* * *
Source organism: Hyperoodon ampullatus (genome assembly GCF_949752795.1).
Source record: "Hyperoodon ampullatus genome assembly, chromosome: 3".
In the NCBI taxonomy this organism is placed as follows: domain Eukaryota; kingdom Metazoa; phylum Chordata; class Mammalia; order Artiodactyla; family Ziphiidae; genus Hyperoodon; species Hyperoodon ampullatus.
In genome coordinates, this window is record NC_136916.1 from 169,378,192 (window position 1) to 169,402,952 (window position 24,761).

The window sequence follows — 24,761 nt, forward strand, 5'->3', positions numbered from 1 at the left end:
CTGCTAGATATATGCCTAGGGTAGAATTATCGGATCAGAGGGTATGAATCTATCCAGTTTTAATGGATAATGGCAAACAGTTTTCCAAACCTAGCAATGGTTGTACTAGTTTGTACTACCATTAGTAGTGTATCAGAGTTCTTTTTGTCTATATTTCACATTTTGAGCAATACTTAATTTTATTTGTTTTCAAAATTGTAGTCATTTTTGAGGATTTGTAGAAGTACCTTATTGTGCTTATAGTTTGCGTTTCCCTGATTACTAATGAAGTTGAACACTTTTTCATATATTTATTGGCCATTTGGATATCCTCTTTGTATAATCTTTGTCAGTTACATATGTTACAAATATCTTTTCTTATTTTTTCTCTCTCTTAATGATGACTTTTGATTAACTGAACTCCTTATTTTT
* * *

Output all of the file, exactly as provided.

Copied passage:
Source organism: Hyperoodon ampullatus (genome assembly GCF_949752795.1).
Source record: "Hyperoodon ampullatus genome assembly, chromosome: 3".
In the NCBI taxonomy this organism is placed as follows: domain Eukaryota; kingdom Metazoa; phylum Chordata; class Mammalia; order Artiodactyla; family Ziphiidae; genus Hyperoodon; species Hyperoodon ampullatus.
In genome coordinates, this window is record NC_136916.1 from 169,378,192 (window position 1) to 169,402,952 (window position 24,761).

The window sequence follows — 24,761 nt, forward strand, 5'->3', positions numbered from 1 at the left end:
CTGCTAGATATATGCCTAGGGTAGAATTATCGGATCAGAGGGTATGAATCTATCCAGTTTTAATGGATAATGGCAAACAGTTTTCCAAACCTAGCAATGGTTGTACTAGTTTGTACTACCATTAGTAGTGTATCAGAGTTCTTTTTGTCTATATTTCACATTTTGAGCAATACTTAATTTTATTTGTTTTCAAAATTGTAGTCATTTTTGAGGATTTGTAGAAGTACCTTATTGTGCTTATAGTTTGCGTTTCCCTGATTACTAATGAAGTTGAACACTTTTTCATATATTTATTGGCCATTTGGATATCCTCTTTGTATAATCTTTGTCAGTTACATATGTTACAAATATCTTTTCTTATTTTTTCTCTCTCTTAATGATGACTTTTGATTAACTGAACTCCTTATTTTT